It's no secret that people are nervous about foods made from genetically modified organisms. A July Gallup poll found that 48 percent of respondents believed that GM foods "pose a serious health hazard," compared to 36 percent who didn't. California voters may have rejected a ballot initiative to require labeling of GM foods last fall, but a New York Times survey found overwhelming support for mandatory labeling on the packaging of GM foods.
Within the scientific community, the debate over the safety of GM foods is over. The overwhelming conclusion is, in the words of the American Association for the Advancement of Science, that "consuming foods containing ingredients derived from GM crops is no riskier than consuming the same foods containing ingredients from crop plants modified by conventional plant improvement techniques." Major scientific and governmental organizations agree. The U.S. National Academy of Sciences found that "no adverse health effects attributed to genetic engineering have been documented in the human population," and a report issued by the European Commission made the same claim. The World Health Organization has concluded that GM foods "are not likely, nor have been shown, to present risks for human health."
What evidence will it take to convince the public that GM foods are as safe as non-GM foods?
The scientific literature backs this up. In February, the Journal of Agricultural and Food Chemistry published a literature review covering 20 years of safety studies. The authors found "overwhelming evidence" that using biotechnology to genetically modify crops "is less disruptive of crop composition compared with traditional breeding, which itself has a tremendous history of safety." An overview of safety studies appearing this month in Nature Biotechnology noted that, despite disagreement over a need for more long-term safety studies, both critics and proponents of GMOs agree that so far "genetically modified foods have failed to produce any untoward health effects."
In other words, the scientific consensus is that GMOs do not pose risks to our health or the environment that are any different from the risks posed by the non-GM crops created with modern breeding programs.
The discrepancy between the public debate over GM foods and the debate within the scientific community has left many scientists puzzling over the question: What evidence will it take to convince the public that GM foods are as safe as non-GM foods?
The editors at Nature Biotechnologyargue that evidence is not the problem. The issue is that, so far, people have no reason to believe GM foods are being created for their benefit. Changing negative attitudes will "require a concerted and long-term effort to develop GM foods that clearly provide convincing benefits to consumers—something that seed companies have conspicuously failed to do over the past decade." The question of benefits has been buried because the GMO debate has been framed around the unhelpful distinction between GM and non-GM foods. Instead of asking if GM foods in general are less safe, the editors argue, we should be focused on the specific risks and benefits of individual products, whether they are GM or not.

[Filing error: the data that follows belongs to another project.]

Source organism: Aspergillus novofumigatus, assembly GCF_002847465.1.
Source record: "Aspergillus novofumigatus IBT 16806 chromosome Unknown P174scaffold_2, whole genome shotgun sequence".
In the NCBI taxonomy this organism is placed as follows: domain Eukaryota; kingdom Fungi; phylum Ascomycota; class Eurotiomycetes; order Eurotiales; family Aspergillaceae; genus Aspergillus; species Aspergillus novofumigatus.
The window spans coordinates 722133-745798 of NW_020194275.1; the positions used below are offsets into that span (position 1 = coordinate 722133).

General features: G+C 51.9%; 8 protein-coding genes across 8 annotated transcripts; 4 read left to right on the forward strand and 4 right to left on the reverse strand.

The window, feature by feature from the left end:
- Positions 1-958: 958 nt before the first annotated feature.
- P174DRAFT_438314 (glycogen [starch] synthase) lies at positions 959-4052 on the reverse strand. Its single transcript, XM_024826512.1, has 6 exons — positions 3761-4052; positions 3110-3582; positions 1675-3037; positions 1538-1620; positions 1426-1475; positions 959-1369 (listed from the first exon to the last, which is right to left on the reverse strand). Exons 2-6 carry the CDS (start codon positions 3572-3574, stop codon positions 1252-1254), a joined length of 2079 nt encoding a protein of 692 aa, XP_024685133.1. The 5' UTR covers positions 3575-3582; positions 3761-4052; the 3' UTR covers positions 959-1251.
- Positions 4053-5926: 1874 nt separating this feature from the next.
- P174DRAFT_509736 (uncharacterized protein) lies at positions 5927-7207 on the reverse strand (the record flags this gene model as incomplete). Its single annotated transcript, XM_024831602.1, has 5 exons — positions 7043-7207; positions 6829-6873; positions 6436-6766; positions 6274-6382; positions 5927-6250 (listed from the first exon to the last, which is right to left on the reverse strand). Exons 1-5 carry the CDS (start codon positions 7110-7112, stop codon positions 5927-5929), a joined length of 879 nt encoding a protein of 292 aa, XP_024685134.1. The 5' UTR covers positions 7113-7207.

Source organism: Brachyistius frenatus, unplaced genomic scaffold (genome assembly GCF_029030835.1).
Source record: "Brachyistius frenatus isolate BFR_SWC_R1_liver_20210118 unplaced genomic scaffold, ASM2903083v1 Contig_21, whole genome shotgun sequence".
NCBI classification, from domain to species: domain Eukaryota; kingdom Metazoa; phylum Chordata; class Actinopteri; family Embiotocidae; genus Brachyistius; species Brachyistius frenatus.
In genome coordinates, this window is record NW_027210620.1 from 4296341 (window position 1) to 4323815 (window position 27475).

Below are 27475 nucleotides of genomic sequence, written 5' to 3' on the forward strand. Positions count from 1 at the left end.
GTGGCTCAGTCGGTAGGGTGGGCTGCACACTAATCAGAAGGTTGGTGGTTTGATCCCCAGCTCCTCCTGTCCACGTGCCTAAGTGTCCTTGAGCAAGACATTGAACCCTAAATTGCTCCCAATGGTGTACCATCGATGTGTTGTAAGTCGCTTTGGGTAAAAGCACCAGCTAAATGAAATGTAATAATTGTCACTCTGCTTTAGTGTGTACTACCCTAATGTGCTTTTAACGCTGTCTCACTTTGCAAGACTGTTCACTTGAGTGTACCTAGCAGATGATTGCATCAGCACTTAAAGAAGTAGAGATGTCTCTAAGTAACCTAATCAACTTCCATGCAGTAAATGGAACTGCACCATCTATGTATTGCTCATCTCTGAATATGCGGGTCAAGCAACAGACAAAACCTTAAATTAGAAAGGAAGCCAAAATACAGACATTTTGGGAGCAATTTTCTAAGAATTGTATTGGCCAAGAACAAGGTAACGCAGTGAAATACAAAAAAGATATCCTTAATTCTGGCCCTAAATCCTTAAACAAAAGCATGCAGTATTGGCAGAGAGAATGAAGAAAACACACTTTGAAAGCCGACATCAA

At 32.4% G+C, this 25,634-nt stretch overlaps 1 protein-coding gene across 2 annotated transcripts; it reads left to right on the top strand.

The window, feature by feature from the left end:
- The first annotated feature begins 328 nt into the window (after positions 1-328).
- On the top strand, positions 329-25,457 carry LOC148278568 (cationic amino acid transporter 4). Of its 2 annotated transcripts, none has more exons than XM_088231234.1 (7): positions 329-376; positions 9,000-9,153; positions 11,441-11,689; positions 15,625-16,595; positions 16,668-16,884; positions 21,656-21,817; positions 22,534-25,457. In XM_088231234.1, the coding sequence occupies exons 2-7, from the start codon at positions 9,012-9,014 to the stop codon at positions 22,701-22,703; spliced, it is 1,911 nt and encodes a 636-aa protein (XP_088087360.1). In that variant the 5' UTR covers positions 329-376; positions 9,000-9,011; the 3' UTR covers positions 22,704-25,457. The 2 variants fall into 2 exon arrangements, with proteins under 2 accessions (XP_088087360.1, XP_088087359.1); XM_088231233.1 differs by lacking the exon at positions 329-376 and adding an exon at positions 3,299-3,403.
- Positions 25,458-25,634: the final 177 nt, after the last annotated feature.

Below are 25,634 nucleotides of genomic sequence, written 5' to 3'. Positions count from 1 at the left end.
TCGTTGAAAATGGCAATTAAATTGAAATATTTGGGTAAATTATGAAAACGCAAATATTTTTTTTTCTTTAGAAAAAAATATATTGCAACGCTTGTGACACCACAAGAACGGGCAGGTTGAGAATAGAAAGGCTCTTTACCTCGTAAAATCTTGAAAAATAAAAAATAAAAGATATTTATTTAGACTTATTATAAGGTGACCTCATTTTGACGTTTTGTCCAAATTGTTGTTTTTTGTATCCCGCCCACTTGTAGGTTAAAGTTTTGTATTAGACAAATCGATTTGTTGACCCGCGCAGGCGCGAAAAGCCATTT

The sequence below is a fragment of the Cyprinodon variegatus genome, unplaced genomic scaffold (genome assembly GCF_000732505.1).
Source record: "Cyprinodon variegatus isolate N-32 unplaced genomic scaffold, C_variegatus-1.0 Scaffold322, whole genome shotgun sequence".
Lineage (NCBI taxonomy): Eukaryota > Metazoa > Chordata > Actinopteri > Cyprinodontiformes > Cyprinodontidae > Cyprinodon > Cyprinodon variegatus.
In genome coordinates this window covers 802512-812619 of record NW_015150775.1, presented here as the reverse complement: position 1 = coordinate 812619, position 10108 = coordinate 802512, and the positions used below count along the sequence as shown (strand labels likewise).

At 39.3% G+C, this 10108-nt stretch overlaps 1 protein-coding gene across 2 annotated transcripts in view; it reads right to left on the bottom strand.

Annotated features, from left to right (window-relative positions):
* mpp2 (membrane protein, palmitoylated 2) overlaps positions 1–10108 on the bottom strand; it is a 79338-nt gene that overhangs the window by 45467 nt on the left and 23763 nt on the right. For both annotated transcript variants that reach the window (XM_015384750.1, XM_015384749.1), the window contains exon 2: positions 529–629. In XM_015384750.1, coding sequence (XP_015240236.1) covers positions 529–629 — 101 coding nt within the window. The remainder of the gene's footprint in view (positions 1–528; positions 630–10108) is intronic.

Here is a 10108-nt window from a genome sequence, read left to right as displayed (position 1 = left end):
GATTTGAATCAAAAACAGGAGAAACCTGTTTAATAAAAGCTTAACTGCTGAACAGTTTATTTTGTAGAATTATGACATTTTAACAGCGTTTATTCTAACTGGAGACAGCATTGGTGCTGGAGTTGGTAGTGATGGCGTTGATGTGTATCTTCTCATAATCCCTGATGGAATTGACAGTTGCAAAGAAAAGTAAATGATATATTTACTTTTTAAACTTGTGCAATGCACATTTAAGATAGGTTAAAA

A focus on the risks and benefits of all new crops could move the debate in a direction that would prompt scientists, companies, and regulators to more clearly justify the role GMOs play in our food supply. To date, consumers nervous about GMOs have been given little reason to think that companies like Monsanto are designing GM crops to solve any problem other than the one of patents and profits. As journalist Mark Lynas put it in his rousing defense of GM foods, for most people GMOs are about a "big American corporation with a nasty track record, putting something new and experimental into our food without telling us."
But many researchers working on GM crops are in fact trying to solve important problems, such as feeding a growing population, keeping food prices affordable worldwide, making healthier fruits and vegetables widely available, confronting the challenging growing conditions of a changing climate, saving Florida's oranges or Hawaii's papaya from pests, and fighting malnourishment in the developing world. For many of these problems, genetic engineering is faster, more cost-effective, and more reliable than conventional breeding methods.
Our society's unresolved controversy over GMOs is not about safety; it's about whether we have an acceptable process in place to ensure that our health is not put at risk for the sake of biotech's bottom line. Researchers, biotech companies, and regulators need to settle on an appropriately rigorous, transparent, and independent safety testing process for all new crops, one whose methods and results are publicly available. Currently, as the Nature Biotechnology review notes, safety assessments in the U.S. are a patchwork affair with weak legal underpinnings. But for GM solutions to our food challenges to be widely accepted, the public needs to know that they are not being coerced into eating something whose risks and benefits are unknown.